Thursday, September 18, 2014 |
Enterovirus D68 begins with symptoms of a common cold, but quickly increases in severity. Infants, children, and teenagers are at highest risk of becoming infected. Pediatrician and infectious disease expert, Dr. Dean Blumberg, joins us to talk about what steps we can take to prevent the spread of infection in young people.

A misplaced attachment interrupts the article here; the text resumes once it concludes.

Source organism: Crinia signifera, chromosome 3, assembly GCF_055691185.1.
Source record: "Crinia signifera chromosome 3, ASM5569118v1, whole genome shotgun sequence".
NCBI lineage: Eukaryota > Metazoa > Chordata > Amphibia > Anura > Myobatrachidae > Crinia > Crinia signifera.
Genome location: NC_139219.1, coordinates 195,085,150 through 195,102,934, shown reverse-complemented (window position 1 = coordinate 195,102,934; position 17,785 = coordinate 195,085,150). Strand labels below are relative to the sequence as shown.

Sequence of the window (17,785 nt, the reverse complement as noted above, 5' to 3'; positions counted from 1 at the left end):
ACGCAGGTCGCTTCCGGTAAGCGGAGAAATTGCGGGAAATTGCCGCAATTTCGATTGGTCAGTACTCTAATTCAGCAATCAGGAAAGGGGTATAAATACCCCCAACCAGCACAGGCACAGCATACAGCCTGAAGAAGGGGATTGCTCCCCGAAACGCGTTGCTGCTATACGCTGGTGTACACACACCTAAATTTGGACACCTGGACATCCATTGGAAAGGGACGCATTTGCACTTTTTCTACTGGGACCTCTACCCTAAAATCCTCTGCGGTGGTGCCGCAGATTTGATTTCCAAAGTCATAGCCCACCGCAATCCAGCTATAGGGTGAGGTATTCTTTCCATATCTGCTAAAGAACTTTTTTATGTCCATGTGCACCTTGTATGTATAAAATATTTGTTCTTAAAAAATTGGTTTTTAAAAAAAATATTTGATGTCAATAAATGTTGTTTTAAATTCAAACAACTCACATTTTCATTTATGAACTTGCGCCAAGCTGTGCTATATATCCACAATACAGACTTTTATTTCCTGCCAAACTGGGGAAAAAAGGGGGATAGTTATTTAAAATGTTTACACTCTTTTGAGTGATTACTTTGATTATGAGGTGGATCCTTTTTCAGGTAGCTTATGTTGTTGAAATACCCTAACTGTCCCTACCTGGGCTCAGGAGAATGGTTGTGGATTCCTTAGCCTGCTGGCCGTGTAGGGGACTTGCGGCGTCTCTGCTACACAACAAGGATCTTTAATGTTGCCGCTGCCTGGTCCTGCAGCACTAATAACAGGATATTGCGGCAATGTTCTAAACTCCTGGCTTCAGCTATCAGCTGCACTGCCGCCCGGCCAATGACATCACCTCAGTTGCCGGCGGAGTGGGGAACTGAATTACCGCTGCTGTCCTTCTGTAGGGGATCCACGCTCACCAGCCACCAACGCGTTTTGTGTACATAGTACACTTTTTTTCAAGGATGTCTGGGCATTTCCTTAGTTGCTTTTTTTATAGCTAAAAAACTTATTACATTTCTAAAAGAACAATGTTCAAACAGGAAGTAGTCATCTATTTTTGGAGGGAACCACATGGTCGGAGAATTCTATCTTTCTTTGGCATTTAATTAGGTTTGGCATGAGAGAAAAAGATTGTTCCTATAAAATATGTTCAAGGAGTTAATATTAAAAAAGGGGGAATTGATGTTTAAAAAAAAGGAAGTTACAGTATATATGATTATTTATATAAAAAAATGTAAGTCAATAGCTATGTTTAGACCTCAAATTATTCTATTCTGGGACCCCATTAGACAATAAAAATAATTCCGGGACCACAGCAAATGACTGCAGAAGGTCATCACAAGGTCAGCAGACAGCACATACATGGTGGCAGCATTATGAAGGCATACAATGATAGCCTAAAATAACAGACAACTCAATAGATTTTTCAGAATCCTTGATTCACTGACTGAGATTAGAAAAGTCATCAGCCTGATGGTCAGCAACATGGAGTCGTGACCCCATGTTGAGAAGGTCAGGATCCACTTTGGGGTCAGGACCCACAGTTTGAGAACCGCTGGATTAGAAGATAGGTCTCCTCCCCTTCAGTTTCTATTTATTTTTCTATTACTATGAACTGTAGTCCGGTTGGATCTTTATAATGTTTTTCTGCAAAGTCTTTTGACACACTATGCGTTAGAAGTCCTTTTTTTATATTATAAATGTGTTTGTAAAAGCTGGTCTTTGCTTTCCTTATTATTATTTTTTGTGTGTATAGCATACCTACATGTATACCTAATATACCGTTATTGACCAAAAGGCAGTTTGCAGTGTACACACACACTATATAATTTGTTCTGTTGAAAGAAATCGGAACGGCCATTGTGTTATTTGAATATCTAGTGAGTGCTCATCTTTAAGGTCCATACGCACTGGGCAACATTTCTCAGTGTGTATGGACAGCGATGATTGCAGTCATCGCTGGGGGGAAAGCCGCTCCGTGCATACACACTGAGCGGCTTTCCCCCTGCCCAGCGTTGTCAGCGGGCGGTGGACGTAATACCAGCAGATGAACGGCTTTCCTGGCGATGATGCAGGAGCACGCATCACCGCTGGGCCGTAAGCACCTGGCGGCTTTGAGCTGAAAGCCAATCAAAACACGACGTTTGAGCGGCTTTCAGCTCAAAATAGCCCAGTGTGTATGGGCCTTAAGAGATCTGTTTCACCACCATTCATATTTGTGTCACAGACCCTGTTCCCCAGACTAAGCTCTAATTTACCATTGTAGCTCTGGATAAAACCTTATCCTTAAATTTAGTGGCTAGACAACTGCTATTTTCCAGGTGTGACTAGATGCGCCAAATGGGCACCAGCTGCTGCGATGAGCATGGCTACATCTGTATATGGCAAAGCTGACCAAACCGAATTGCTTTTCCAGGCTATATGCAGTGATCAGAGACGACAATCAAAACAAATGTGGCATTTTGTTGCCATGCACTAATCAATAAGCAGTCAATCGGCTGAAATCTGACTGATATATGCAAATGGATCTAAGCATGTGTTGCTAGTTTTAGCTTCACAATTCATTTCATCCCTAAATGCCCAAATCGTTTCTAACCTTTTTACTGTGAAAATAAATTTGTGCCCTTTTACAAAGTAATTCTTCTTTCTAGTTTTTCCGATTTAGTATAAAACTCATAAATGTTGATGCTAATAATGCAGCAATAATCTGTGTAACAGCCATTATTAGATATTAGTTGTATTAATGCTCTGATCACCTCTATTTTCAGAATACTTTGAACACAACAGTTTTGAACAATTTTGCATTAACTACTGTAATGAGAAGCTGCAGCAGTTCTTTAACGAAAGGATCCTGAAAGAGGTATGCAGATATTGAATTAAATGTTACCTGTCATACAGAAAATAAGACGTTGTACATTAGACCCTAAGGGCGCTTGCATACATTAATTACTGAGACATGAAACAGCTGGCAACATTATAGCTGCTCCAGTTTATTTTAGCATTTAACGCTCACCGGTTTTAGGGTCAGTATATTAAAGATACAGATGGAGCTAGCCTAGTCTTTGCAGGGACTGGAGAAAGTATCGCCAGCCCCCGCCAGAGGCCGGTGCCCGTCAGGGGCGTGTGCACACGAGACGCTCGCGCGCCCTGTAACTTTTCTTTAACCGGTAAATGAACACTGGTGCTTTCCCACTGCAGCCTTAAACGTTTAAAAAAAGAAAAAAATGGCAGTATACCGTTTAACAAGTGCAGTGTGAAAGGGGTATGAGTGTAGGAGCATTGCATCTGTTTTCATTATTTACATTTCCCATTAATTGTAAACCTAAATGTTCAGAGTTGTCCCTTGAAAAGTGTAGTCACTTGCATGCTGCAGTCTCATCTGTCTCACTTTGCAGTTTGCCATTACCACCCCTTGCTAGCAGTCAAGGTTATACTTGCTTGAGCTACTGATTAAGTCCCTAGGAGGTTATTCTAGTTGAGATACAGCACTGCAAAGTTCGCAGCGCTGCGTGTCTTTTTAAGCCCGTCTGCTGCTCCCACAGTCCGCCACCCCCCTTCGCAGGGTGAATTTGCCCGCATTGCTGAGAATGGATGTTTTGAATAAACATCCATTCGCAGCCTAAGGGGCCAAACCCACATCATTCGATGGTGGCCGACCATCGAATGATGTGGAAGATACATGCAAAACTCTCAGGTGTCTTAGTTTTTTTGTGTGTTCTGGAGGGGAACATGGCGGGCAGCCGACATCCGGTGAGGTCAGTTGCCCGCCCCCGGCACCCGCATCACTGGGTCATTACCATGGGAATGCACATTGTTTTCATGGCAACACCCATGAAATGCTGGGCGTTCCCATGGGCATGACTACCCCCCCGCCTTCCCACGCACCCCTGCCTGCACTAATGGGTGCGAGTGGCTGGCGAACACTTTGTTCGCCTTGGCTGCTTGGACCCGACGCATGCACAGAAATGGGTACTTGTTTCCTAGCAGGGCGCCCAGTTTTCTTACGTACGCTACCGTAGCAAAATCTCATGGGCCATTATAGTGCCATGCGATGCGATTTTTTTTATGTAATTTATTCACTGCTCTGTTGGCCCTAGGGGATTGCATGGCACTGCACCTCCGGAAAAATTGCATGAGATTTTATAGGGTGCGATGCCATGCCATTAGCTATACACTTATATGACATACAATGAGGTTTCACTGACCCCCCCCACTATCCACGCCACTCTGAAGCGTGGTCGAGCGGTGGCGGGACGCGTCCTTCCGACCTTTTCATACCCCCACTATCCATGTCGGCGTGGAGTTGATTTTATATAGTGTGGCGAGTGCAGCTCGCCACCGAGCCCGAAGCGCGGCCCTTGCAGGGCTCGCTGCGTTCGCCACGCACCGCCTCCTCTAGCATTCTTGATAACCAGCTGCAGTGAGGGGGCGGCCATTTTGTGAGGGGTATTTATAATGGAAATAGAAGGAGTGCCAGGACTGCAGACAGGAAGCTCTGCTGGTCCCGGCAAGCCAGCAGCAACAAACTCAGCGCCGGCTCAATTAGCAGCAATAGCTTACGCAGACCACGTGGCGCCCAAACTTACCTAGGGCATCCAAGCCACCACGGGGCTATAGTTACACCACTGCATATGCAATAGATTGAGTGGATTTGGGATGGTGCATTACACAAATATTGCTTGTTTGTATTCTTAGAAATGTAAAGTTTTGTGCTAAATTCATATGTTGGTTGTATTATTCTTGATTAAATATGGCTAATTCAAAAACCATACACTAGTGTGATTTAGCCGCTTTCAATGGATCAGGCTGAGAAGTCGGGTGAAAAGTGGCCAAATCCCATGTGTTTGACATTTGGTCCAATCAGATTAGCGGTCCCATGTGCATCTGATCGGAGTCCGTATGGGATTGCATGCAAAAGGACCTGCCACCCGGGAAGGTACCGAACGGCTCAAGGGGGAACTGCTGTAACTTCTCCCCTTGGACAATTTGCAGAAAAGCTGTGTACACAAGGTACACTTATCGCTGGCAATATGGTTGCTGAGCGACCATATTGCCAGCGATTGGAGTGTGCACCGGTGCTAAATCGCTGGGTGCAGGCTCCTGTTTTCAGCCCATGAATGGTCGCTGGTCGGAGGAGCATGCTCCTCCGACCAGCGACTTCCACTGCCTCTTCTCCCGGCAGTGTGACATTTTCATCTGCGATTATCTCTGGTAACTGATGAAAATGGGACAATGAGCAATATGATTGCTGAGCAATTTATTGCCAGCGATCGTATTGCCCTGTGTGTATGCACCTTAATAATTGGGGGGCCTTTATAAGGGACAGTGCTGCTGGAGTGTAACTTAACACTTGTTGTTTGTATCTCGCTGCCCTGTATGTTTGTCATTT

Children with asthma and prior respiratory conditions have been affected the most. There has not been an outbreak of this rare enterovirus since 1960, but in mid-August an outbreak began in Kansas City and Chicago and has now been reported in 12 states. With the rapid spread of this disease, hundreds of children are being sent to the ICU. The number of infected children is expected to continue to increase.